his major and minor professors. All courses must be selected with the
` advice and consent of the major professor.
  GRAl)1T.»\TE COURSES IN THE SUMMER SESSION
I The following cou1·scs given in the Summer Session for 1923 may
I be taken for graduate credit, for a major or minor, as indicated:
` Ancient Languages 4, minor only.
l Ancient Languages 201:1, 201b, major or minor.
{ Bacteriology 102, minor only.
Bacteriology 103, major or minor.
z Botany 105, minor only.
[ Botany 20(ia, 20Ub, 213la, 21311, major or minor.
I Chemistry 7, S, 0, 12, 1,4, minor only.
l Economics 100, major or minor.
, Education 108, Ta, 7b, minor only.
{ Education 215b, 217a, 220a, major or minor.
Q English 105, 110, 110, 100, 111, minor only.
, English 205, major.
1 llistory 118, minor.
1 Hygiene 102, 104, minor only.
°] l\lat.hematics 105, 106, major or minor.
l Political Science 55, 57, minor only.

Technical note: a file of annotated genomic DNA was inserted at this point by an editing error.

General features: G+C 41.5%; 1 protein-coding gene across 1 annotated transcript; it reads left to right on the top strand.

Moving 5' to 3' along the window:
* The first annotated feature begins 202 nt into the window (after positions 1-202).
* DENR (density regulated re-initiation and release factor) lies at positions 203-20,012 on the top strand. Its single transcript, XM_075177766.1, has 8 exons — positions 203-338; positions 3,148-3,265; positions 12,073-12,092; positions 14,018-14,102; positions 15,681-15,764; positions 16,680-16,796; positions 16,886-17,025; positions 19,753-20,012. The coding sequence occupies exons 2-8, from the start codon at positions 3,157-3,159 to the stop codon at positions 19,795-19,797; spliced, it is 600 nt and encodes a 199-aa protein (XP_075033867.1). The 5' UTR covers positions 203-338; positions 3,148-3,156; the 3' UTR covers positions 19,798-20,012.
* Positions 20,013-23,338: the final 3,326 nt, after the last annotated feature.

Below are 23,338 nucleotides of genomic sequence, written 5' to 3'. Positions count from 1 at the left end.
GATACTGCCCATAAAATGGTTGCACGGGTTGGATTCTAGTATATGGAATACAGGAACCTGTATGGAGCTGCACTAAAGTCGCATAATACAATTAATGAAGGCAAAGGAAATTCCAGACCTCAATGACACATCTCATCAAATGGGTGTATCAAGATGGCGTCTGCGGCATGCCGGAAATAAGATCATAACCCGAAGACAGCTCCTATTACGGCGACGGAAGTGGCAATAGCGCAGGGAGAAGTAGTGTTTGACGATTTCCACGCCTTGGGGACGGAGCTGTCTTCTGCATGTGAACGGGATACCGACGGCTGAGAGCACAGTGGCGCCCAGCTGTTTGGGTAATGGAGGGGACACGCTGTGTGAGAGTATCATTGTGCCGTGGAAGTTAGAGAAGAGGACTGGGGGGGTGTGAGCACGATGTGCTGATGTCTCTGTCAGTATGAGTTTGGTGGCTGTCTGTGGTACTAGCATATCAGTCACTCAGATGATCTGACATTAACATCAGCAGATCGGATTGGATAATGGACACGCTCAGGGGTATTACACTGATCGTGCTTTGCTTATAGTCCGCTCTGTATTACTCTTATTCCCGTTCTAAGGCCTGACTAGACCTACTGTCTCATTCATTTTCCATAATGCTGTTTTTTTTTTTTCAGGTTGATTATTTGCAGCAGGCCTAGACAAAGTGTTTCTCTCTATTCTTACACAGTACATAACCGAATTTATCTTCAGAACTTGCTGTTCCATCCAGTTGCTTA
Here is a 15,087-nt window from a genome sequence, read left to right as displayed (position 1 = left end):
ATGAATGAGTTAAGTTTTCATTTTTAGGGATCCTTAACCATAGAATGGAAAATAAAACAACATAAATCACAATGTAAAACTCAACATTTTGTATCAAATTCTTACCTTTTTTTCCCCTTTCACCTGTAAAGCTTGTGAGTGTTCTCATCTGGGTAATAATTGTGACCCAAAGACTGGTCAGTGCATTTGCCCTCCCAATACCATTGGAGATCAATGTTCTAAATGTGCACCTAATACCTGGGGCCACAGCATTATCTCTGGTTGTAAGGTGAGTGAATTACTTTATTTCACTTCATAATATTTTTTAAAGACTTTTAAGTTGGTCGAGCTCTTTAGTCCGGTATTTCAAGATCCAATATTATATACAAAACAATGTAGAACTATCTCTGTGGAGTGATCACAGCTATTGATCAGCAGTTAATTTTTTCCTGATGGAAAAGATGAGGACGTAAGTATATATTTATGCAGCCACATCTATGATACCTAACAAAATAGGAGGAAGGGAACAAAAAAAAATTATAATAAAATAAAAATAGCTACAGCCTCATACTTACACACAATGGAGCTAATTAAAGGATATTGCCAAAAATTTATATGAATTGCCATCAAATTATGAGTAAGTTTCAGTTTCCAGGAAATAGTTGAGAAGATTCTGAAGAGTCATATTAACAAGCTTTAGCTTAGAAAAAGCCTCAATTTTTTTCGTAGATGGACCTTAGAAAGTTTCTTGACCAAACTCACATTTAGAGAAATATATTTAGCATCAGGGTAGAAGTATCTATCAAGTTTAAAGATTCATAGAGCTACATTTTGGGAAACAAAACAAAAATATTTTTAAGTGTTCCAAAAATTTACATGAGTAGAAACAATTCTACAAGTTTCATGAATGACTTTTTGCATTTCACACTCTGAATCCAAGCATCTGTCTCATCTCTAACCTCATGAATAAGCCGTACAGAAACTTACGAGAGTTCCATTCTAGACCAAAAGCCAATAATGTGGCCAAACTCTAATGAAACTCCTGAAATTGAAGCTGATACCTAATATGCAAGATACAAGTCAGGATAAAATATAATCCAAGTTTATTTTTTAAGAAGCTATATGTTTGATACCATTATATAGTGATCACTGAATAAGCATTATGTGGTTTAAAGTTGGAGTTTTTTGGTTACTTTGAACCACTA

Physics 107, 108, major or minor.
Psychology 10S, 110, minor 011ly.
' French 101a, minor only,
Spanish 103a, 104a, minor only.
Vocational 'l`eacher Training 102, 107, 105, 101, 134, minor only.
Zoology 102, 106, minor only.
Agronomy 101, major or minor.
l Animal Industry 203, major or minor.
{ Animal Industry 104, minor only.
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 ZN During the Su1nmer Session it is possible for graduate students
jj  to take majors in the following fields: Ancient Languages, Bacteriology,
 l Botany, Economics, Education, English, Mathematics, Physics, Agro-
ii ` nomy, Animal Industry. Minors may be taken in combination in the Qi
LY fields named for majors or in the following: Political Science, Psy-  
  chology, Romance Languages, Vocational Teacher Training or Zool— I
  ogy. 1
V; High